Positive Covid cases increased in Mallorca's schools.

The Balearic economy all but ground to a halt last week - well, that was the impression. It was reminiscent of the old days of state-of-alarm confinement. Just that this time, everyone had Covid and had to place themselves in confinement.

One by one, sectors - public and private - voiced fears because of all those on a sicky. The distributors to supermarkets - who will there be to man the warehouses and drive the lorries? The security forces - could crime sweep the isles with so many officers isolating? Perhaps not, as all the crims were themselves confined. Hospitality - who was there to check the QR codes and take the orders, let alone cook them? Retailers - the high street was grim, as there were no shoppers and no staff to serve them anyway.

Self-management for a slow procedure

Then there were the health centres. Staff were off sick and primary care was bearing the brunt of the sick leave pandemic. Thousands of asymptomatic cases were needing a sick note and then a different one to say they were no longer sick. One by one, all the sectors agreed that procedures needed to be sped up.

Help was at hand, and the health service announced that there will be a website for people to "self-manage" their sick leave. A more sophisticated system than when your mum used to write you a sick note for school is on its way.

Back to school ... then off school

The schools were collapsing as well. To the surprise of absolutely no one, as the educational community had feared the worst even before the kids went back on Monday, the positives in the classroom were some 3,500 greater than they had been before the holidays. And these were just the kids, and they probably were getting their mums to write them sick notes.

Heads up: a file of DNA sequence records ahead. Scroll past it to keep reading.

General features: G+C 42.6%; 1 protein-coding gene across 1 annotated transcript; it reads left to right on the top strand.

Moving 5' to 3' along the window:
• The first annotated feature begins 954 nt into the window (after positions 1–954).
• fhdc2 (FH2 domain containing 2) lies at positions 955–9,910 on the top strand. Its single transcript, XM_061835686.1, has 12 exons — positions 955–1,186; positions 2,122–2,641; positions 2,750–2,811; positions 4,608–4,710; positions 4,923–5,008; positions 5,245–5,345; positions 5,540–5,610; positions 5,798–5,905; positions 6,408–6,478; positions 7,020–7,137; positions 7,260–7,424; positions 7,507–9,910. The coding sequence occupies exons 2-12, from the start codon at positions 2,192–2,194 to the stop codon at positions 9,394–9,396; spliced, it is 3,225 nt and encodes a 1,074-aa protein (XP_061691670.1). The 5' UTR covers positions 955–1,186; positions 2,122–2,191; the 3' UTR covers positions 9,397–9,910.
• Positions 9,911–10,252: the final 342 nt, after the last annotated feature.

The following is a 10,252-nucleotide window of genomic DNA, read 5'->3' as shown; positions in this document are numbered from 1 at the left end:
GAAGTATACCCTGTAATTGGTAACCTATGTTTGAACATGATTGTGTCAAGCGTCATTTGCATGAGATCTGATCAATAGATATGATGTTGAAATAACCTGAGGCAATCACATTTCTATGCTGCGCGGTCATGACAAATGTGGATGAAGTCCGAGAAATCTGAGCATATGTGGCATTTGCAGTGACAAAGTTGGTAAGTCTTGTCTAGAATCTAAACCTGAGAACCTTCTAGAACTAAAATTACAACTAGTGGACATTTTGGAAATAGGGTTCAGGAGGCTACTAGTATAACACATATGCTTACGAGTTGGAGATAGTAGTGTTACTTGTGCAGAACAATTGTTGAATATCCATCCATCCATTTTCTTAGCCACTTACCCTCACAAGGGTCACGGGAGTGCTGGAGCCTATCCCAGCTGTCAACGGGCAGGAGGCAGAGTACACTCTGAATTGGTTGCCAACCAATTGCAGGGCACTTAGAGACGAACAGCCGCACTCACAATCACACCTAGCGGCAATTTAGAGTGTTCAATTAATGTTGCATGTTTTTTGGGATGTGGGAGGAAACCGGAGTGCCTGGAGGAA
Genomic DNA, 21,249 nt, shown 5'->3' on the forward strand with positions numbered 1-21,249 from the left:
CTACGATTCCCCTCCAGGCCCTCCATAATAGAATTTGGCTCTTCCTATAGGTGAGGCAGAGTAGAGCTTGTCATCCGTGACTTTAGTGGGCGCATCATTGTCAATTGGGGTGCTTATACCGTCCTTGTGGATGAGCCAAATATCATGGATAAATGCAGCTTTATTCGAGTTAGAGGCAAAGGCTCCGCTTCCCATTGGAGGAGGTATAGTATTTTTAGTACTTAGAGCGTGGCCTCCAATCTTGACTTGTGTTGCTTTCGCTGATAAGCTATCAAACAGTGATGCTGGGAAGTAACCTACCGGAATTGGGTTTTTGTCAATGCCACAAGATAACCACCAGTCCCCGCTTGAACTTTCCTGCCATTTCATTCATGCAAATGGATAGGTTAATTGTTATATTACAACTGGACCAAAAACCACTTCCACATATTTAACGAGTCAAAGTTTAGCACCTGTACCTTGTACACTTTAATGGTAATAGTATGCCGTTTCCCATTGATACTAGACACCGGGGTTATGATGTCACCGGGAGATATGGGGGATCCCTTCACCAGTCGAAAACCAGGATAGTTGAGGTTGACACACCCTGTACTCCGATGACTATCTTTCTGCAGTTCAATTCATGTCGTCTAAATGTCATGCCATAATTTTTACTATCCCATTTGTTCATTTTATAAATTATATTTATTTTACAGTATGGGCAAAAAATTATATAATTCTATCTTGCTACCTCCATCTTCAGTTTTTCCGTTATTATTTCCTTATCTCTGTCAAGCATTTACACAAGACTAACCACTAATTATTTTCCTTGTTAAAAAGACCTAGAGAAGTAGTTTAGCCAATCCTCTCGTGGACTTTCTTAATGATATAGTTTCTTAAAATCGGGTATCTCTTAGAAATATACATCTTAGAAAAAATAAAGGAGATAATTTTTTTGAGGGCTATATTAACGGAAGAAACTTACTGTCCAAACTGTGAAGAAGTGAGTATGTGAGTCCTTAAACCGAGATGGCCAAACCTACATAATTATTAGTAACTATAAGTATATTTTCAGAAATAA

For the return to school, some 300 teachers were off. By the end of the week, the number had all but trebled. Supply teachers were being rapidly deployed; those who weren't themselves on sick leave.

Vaxxing the kids

Once more, the Balearics found themselves lagging behind in the vaccination stakes. Months ago, this had been attributed to the islands having a young population compared with other regions. Now, it was the young themselves who were the issue - the youngest. The vaccination rate of under-12s was around half the national average.

The price of a test

Pharmacies, inundated with demand for antigen tests, said that prices had to be five to six euros a go because the supply shortage had pushed up their costs. Selling them for less, and they would lose money. To their horror, the Spanish government then went and capped the price at 2.94 euros.

Banning cruise ships

On most days of the week, the Bulletin online invites readers to discover which ships are in port. This may require amending to which ships in port have recorded Covid positives.

The week before last, fifteen people were taken off one particular ship in Palma. On Thursday, a different ship yielded 54. Having suggested that this sort of outbreak could provide ammunition for the anti-mega-cruise ship lobby, this is precisely what happened. With the 54 confined to Palma's Covid hotel, the Palma XXI association called for a halt to cruise ships and a return to regulations along the lines of the one that had been introduced in March 2020.

No cruise ships. Everyone being confined. Just like the old days.